Seventy-one patients (group 2) had a DMVO after PLVO thrombectomy or presented simultaneously with PLVO and DMVO on the initial digital subtraction angiography after partial recanalization (spontaneous or after intravenous tissue plasminogen activator). Successful recanalization of such secondary DMVOs was achieved in 52 patients (73.2%). The most common occlusion site was the M3 segment of the MCA (48 patients, 67.6%; see table 2). In seven patients, a dual retriever maneuver with a Solitaire X retriever (Medtronic) and Tigertriever 13 device was necessary after two unsuccessful retrievals with the Tigertriever 13 device alone. In these cases, the Solitaire and the Tigertriever 13 device were placed in the larger and smaller division branch, respectively. Successful recanalization was achieved in four (57%) of these seven patients without peri-interventional complications. Median NIHSS at admission, after 24 hours, and at discharge was 11, 8, and 5, respectively (p=0.001 for change from admission to discharge). A good functional outcome was observed in 28 of the 71 patients (39.4%) in the combined PLVO/DMVO thrombectomy group.

All patients with distal vessel thromboembolic complications during cerebral aneurysm or AVM embolization (group 3) were successfully recanalized (10/10). The most common clot location was M3 (80%). There were no deaths or thrombectomy-related morbidity.

Active SAH caused by guidewire perforation or after a thrombectomy attempt was angiographically identified during the MT procedure in seven (6.7%) of the 105 patients with AIS. Three ceased spontaneously within 10 min after systolic blood pressure reduction below 80 mm Hg. Two needed temporary coiling, while the remaining two required definitive coil occlusion.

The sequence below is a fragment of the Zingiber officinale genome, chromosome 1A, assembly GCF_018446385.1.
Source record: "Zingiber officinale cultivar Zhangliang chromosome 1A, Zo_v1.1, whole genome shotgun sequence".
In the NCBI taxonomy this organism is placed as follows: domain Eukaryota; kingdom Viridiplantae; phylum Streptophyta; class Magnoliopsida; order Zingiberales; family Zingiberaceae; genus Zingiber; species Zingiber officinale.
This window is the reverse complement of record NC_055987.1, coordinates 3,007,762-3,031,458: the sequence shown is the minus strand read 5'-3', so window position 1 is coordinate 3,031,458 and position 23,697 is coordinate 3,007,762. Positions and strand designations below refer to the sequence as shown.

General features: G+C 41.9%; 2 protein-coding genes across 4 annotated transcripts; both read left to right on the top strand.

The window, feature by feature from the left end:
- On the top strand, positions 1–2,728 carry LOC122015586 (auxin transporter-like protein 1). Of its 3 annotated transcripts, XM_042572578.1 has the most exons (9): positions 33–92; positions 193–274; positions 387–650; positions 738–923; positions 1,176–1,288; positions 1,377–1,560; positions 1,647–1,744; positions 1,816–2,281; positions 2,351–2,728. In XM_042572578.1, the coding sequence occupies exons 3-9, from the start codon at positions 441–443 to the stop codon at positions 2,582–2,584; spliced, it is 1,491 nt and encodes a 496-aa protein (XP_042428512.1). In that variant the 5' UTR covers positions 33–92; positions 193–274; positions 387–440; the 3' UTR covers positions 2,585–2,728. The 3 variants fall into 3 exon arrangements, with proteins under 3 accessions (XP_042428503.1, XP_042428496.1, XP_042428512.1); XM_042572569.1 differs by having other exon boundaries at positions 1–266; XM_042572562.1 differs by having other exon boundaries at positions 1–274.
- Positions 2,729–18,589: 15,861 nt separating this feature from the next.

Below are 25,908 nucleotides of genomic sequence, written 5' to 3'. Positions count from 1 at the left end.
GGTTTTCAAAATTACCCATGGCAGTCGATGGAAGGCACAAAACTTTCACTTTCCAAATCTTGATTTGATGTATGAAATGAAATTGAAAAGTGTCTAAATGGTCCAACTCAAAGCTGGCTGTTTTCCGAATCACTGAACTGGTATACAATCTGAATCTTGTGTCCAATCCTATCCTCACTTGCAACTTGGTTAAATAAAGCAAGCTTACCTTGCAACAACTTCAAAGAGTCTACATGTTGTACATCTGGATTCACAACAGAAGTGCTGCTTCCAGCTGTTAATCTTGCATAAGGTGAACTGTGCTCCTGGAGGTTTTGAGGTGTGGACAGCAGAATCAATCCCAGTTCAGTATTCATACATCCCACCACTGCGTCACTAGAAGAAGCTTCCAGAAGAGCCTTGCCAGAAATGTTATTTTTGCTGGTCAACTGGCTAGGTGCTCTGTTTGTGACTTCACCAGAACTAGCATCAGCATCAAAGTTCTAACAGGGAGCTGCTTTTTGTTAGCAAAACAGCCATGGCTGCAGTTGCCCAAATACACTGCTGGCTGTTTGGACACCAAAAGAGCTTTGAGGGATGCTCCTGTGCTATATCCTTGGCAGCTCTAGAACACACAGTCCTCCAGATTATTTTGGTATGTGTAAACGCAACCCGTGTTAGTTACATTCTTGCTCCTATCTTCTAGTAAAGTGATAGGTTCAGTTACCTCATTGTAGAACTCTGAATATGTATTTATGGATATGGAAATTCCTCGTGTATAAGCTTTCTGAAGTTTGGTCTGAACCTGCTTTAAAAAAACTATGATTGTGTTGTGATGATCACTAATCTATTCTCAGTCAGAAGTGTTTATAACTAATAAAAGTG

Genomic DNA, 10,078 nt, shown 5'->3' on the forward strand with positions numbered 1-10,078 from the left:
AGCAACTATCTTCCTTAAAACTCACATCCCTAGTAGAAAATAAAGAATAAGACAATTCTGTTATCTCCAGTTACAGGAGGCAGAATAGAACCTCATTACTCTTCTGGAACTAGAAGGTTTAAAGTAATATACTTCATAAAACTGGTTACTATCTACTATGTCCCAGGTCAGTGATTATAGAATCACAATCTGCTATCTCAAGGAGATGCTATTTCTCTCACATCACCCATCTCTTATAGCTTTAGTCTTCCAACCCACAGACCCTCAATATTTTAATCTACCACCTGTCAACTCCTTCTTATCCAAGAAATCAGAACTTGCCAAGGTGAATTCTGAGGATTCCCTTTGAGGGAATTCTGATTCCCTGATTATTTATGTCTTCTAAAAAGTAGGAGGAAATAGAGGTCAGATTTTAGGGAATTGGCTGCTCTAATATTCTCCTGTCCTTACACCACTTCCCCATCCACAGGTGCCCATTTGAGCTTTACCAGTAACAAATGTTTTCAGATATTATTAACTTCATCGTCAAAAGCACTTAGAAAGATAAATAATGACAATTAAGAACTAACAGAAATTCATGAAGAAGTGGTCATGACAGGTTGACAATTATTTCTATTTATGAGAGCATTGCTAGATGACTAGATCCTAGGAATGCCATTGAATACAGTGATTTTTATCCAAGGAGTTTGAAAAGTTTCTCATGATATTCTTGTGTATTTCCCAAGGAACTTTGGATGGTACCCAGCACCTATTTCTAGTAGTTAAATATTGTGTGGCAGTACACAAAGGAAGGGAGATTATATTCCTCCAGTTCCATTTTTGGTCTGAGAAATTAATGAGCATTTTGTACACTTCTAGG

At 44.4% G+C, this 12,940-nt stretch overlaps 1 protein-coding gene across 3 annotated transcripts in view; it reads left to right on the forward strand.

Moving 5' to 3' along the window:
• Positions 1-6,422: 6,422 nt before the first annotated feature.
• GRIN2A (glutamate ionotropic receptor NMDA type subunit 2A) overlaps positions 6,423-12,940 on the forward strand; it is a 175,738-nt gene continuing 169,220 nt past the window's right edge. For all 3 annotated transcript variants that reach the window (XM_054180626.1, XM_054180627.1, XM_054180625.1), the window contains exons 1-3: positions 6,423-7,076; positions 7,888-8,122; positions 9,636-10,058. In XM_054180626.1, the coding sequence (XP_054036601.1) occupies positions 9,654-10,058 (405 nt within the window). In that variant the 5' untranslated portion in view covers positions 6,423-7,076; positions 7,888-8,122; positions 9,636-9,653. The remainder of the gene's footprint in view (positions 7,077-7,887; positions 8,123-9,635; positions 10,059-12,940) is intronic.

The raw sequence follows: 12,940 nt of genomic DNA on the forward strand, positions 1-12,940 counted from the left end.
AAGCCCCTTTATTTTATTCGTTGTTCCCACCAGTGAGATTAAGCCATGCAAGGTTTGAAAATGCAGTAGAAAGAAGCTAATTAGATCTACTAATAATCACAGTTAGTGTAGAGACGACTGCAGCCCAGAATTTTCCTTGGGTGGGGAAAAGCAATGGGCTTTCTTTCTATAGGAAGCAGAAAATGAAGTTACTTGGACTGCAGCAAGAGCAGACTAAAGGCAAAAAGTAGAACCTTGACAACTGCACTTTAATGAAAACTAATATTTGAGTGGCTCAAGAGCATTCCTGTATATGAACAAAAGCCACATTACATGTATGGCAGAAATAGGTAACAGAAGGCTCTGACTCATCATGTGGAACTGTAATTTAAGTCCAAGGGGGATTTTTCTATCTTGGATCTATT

Subarachnoid contrast medium extravasation after DMVO MT was observed on immediate postoperative cone-beam CT (CBCT) in 47 (44.7%) of the 105 patients with AIS (groups 1 and 2). No bleeding occurred in elective patients with thromboembolic events treated by distal thrombectomy (group 3).

Symptomatic and asymptomatic intracranial hemorrhage on control brain imaging was observed in 8 (7.6%) and 19 (18.1%) of the 105 patients with AIS, respectively, independently of prior use of IVT (p=0.9).

Nineteen patients with AIS (18.1%) died during their hospital stay (table 4).

Table 4

Cause of death in patients with acute ischemic stroke (groups 1 and 2)

Mean age at death was 81.1±11.9 years (range 54–99 years; 13 (68%) older than 80 years). The mean duration of intervention in the deceased patients with AIS was 146±83.6 min compared with 82.4±53.6 in stroke survivors. The difference was statistically significant (p=0.001). Only six of the 19 deceased patients with AIS received IVT, the remainder having presented outside of the eligible time window. Two died due to a symptomatic brain hemorrhage, one having received prior IVT.

Figure 2 shows representative examples of different contrast extravasation or bleeding types observed.

Figure 2

Column A (left) and B (right) displaying CBCT immediately after thrombectomy and regular CT scan after 24 hours, respectively. Upper row: minimal contrast agent extravasation in the left sylvian fissure initially with complete resolution on follow-up. Middle row: moderate contrast agent extravasation in the right sylvian fissure with marked but incomplete resorption at 24 hours (rated as asymptomatic intracranial bleeding). Lower row: important contrast agent extravasation in the left sylvian fissure with an associated temporal parenchymal hemorrhage and intraventricular extension on the control CT the following day (rated as symptomatic intraparenchymal hemorrhage). CBCT=flat panel cone-beam CT.


The main finding of our study is that stent retriever thrombectomy in DMVO is technically feasible by experienced neurointerventionalists, as successful mechanical recanalization was achieved in 74.7% of patients overall, matching the results of PLVO thrombectomy studies.14